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Data Modeling & Design

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  1. 5.1 hrs • 11/1/2015 • Unabridged

    When “metadata” became breaking news, appearing in stories about surveillance by the National Security Agency, many members of the public encountered this once-obscure term from information science for the first time. Should people be reassured that the NSA was “only” collecting metadata about phone calls—information about the caller, the recipient, the time, the duration, the location—and not recordings of the conversations themselves? Or does phone call metadata reveal more than it seems? In this book, Jeffrey Pomerantz offers an accessible and concise introduction to metadata. In the era of ubiquitous computing, metadata has become infrastructural, like the electrical grid or the highway system. We interact with it or generate it every day. It is not, Pomerantz tell us, just “data about data.” It is a means by which the complexity of an object is represented in a simpler form. For example, the title, the author, and the cover art are metadata about a book. When metadata does its job well, it fades into the background; everyone (except perhaps the NSA) takes it for granted. Pomerantz explains what metadata is, and why it exists. He distinguishes among different types of metadata—descriptive, administrative, structural, preservation, and use—and examines different users and uses of each type. He discusses the technologies that make modern metadata possible, and he speculates about metadata’s future. By the end of the book, listeners will see metadata everywhere. Because, Pomerantz warns us, it’s metadata’s world, and we are just living in it.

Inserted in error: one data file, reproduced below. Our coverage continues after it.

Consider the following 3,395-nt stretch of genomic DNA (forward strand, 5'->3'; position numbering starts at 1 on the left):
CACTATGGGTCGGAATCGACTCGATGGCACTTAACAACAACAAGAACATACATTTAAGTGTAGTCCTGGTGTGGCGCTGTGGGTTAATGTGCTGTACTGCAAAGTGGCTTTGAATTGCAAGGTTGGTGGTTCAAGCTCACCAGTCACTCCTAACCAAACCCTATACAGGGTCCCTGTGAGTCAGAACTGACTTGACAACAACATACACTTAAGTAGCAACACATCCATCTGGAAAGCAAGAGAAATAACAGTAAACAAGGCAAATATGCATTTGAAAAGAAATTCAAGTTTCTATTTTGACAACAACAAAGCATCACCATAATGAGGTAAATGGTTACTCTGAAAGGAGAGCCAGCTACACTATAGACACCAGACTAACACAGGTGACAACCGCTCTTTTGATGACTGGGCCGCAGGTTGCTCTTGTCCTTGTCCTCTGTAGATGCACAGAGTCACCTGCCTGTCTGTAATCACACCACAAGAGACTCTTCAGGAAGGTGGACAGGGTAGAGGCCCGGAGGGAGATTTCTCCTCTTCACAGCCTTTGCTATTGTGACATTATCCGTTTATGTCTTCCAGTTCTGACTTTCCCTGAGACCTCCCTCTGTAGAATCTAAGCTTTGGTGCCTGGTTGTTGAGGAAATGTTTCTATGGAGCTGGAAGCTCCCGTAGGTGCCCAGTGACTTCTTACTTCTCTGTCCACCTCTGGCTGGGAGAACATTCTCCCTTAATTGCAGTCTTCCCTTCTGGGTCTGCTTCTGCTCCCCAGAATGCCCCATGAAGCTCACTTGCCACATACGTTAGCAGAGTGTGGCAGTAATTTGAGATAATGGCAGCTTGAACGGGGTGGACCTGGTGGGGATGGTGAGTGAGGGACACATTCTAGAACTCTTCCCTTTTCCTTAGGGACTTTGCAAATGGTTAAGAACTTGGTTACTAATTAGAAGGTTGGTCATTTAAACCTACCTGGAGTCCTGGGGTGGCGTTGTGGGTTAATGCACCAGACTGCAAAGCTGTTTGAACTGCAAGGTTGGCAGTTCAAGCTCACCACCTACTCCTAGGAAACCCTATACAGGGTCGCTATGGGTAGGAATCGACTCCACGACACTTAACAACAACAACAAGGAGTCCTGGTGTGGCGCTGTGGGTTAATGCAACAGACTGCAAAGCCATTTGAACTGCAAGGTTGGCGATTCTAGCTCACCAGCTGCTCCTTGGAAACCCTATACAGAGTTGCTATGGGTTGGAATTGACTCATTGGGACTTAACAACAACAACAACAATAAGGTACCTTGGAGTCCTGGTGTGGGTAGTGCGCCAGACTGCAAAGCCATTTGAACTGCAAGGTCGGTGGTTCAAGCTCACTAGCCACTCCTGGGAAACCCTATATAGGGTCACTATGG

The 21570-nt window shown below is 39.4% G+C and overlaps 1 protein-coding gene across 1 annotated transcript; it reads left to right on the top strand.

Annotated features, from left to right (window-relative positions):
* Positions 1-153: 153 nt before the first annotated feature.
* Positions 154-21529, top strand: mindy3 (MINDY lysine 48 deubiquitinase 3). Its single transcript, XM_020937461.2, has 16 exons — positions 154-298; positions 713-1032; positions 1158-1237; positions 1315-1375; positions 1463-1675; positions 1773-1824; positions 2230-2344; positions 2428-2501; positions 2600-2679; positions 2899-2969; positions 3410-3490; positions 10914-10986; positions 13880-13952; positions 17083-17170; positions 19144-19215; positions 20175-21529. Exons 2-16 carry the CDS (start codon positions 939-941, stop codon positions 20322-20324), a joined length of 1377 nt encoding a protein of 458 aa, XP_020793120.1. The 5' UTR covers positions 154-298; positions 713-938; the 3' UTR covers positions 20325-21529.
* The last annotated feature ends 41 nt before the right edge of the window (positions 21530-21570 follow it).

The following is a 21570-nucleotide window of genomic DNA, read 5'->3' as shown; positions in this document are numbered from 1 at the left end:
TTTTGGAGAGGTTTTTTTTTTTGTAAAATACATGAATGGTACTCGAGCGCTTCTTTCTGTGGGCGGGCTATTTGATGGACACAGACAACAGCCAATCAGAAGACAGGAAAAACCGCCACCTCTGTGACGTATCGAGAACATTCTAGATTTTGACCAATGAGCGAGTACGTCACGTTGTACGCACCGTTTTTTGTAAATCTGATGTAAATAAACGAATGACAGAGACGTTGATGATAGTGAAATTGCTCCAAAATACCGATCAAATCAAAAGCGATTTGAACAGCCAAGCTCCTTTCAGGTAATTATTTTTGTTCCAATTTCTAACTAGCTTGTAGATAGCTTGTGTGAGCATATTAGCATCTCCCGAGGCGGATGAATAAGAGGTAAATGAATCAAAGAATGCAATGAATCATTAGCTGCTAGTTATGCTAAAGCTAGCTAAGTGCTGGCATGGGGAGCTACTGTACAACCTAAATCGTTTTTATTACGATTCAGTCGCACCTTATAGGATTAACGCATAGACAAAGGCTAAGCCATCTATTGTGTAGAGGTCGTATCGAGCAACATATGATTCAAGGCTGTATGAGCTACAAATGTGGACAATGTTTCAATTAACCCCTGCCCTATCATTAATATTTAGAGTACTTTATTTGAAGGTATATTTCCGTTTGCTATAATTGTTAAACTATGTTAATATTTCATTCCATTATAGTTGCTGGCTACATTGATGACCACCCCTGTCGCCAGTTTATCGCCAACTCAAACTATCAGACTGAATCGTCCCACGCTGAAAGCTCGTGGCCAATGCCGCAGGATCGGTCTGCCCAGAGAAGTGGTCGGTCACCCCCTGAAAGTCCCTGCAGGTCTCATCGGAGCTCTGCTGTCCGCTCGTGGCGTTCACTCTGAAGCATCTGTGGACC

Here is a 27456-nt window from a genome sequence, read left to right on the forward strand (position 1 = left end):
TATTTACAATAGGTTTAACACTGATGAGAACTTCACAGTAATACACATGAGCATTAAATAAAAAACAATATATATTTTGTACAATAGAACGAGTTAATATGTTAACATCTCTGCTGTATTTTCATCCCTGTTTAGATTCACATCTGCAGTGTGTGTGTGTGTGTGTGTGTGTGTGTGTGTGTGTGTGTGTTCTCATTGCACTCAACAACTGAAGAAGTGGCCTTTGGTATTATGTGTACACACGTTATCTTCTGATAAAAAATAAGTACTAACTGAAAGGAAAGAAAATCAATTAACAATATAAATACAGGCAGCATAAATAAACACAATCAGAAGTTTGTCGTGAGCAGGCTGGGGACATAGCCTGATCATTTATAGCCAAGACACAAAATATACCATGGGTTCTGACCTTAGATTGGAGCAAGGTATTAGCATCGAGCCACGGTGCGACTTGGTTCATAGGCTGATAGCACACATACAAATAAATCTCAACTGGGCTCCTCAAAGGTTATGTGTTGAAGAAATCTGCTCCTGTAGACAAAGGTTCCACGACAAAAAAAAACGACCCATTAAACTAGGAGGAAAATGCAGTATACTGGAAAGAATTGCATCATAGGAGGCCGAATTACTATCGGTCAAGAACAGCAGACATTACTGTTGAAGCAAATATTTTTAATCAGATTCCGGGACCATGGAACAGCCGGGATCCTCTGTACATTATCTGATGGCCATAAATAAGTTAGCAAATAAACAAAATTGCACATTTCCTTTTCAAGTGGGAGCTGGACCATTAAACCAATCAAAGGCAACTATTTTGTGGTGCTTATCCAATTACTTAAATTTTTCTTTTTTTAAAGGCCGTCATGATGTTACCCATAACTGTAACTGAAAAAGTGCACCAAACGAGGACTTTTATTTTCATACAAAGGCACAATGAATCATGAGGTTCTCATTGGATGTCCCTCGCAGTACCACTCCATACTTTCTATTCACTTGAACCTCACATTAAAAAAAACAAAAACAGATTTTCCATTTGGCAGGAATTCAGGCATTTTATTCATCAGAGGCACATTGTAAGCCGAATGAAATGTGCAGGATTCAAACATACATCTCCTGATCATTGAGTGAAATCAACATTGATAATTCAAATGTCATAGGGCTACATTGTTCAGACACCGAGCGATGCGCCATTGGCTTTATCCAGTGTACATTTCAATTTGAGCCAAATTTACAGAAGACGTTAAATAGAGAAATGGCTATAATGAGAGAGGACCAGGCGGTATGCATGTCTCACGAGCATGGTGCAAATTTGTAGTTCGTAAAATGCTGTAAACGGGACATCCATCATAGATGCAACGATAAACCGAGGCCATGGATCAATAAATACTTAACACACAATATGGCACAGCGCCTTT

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    Metadata

    5.1 hrs • 11/1/15 • Unabridged
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  2. 7.5 hrs • 9/9/2014 • Unabridged

    What is the secret to a stable marriage? How many gay people are still in the closet? Do we truly live in a post-racial society? Has Twitter made us dumber? These are just a few of the questions Christian Rudder answers in Dataclysm, a smart, funny, irreverent look at how we act when we think no one’s looking. For centuries we’ve relied on polling or small-scale lab experiments to study human behavior. Today a new approach is possible. As we live more of our lives online, researchers can finally observe us directly, in vast numbers and without filters. Data scientists can quantify the formerly unquantifiable and show with unprecedented precision how we fight, how we age, how we love, and how we change. Our personal data has been used to spy on us, hire and fire us, and sell us stuff we don’t need. In Dataclysm, Rudder uses it to show us who we are as people. He reveals how Facebook “likes” can predict, with surprising accuracy, a person’s sexual orientation and even intelligence; how attractive women receive exponentially more job interview requests; and why you have to have haters to be hot. He charts the rise and fall of America’s most reviled word through Google Search and examines the new dynamics of collaborative rage on Twitter. He shows how people express themselves, both privately and publicly. What is the least Asian thing you can say? Do people bathe more in Vermont or New Jersey? What do black women think about Simon & Garfunkel? Hint: They don’t think about Simon & Garfunkel. Rudder also tracks human migration in real time, showing how groups of people move from certain small towns to the same big cities across the globe. And he grapples with the challenge of maintaining privacy in a world where these explorations are possible. Provocative and illuminating Dataclysm is a portrait of our essential selves—and a first look at a revolution in the making.

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    Dataclysm

    7.5 hrs • 9/9/14 • Unabridged
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